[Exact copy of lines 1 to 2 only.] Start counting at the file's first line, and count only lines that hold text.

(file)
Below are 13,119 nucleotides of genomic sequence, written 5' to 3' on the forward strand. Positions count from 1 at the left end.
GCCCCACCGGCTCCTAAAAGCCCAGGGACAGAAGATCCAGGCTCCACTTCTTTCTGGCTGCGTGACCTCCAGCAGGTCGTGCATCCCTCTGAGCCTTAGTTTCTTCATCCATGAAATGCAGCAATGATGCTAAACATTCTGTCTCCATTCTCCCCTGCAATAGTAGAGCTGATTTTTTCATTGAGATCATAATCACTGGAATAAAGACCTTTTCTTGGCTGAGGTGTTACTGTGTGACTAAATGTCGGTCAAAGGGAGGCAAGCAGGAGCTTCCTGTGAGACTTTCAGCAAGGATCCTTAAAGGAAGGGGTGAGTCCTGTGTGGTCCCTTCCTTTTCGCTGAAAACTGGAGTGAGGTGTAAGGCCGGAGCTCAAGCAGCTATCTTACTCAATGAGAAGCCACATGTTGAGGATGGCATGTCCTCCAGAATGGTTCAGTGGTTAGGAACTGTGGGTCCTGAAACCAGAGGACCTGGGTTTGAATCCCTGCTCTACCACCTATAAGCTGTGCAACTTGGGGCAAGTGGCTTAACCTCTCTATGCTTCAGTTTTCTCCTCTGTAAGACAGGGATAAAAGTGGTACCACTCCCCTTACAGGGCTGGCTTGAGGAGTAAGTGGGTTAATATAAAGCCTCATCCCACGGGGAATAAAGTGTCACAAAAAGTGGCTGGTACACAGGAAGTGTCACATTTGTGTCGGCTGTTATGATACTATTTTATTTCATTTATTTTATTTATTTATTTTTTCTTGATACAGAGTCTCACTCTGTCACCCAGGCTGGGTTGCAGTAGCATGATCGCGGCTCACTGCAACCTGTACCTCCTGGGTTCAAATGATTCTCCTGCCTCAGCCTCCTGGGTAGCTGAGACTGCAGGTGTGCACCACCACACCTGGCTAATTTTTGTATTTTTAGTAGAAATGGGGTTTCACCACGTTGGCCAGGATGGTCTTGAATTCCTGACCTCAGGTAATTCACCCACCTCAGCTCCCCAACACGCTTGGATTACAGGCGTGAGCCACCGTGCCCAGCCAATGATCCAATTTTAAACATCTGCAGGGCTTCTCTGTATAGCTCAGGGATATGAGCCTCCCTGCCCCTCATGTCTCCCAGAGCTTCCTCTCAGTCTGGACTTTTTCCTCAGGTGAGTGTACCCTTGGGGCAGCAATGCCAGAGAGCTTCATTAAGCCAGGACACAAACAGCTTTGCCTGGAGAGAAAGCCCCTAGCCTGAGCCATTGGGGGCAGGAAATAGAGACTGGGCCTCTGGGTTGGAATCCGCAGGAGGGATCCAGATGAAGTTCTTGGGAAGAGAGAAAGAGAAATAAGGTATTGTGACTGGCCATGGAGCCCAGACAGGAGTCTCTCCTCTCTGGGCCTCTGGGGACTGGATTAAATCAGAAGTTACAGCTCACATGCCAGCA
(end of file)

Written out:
Below are 13,119 nucleotides of genomic sequence, written 5' to 3' on the forward strand. Positions count from 1 at the left end.
GCCCCACCGGCTCCTAAAAGCCCAGGGACAGAAGATCCAGGCTCCACTTCTTTCTGGCTGCGTGACCTCCAGCAGGTCGTGCATCCCTCTGAGCCTTAGTTTCTTCATCCATGAAATGCAGCAATGATGCTAAACATTCTGTCTCCATTCTCCCCTGCAATAGTAGAGCTGATTTTTTCATTGAGATCATAATCACTGGAATAAAGACCTTTTCTTGGCTGAGGTGTTACTGTGTGACTAAATGTCGGTCAAAGGGAGGCAAGCAGGAGCTTCCTGTGAGACTTTCAGCAAGGATCCTTAAAGGAAGGGGTGAGTCCTGTGTGGTCCCTTCCTTTTCGCTGAAAACTGGAGTGAGGTGTAAGGCCGGAGCTCAAGCAGCTATCTTACTCAATGAGAAGCCACATGTTGAGGATGGCATGTCCTCCAGAATGGTTCAGTGGTTAGGAACTGTGGGTCCTGAAACCAGAGGACCTGGGTTTGAATCCCTGCTCTACCACCTATAAGCTGTGCAACTTGGGGCAAGTGGCTTAACCTCTCTATGCTTCAGTTTTCTCCTCTGTAAGACAGGGATAAAAGTGGTACCACTCCCCTTACAGGGCTGGCTTGAGGAGTAAGTGGGTTAATATAAAGCCTCATCCCACGGGGAATAAAGTGTCACAAAAAGTGGCTGGTACACAGGAAGTGTCACATTTGTGTCGGCTGTTATGATACTATTTTATTTCATTTATTTTATTTATTTATTTTTTCTTGATACAGAGTCTCACTCTGTCACCCAGGCTGGGTTGCAGTAGCATGATCGCGGCTCACTGCAACCTGTACCTCCTGGGTTCAAATGATTCTCCTGCCTCAGCCTCCTGGGTAGCTGAGACTGCAGGTGTGCACCACCACACCTGGCTAATTTTTGTATTTTTAGTAGAAATGGGGTTTCACCACGTTGGCCAGGATGGTCTTGAATTCCTGACCTCAGGTAATTCACCCACCTCAGCTCCCCAACACGCTTGGATTACAGGCGTGAGCCACCGTGCCCAGCCAATGATCCAATTTTAAACATCTGCAGGGCTTCTCTGTATAGCTCAGGGATATGAGCCTCCCTGCCCCTCATGTCTCCCAGAGCTTCCTCTCAGTCTGGACTTTTTCCTCAGGTGAGTGTACCCTTGGGGCAGCAATGCCAGAGAGCTTCATTAAGCCAGGACACAAACAGCTTTGCCTGGAGAGAAAGCCCCTAGCCTGAGCCATTGGGGGCAGGAAATAGAGACTGGGCCTCTGGGTTGGAATCCGCAGGAGGGATCCAGATGAAGTTCTTGGGAAGAGAGAAAGAGAAATAAGGTATTGTGACTGGCCATGGAGCCCAGACAGGAGTCTCTCCTCTCTGGGCCTCTGGGGACTGGATTAAATCAGAAGTTACAGCTCACATGCCAGCA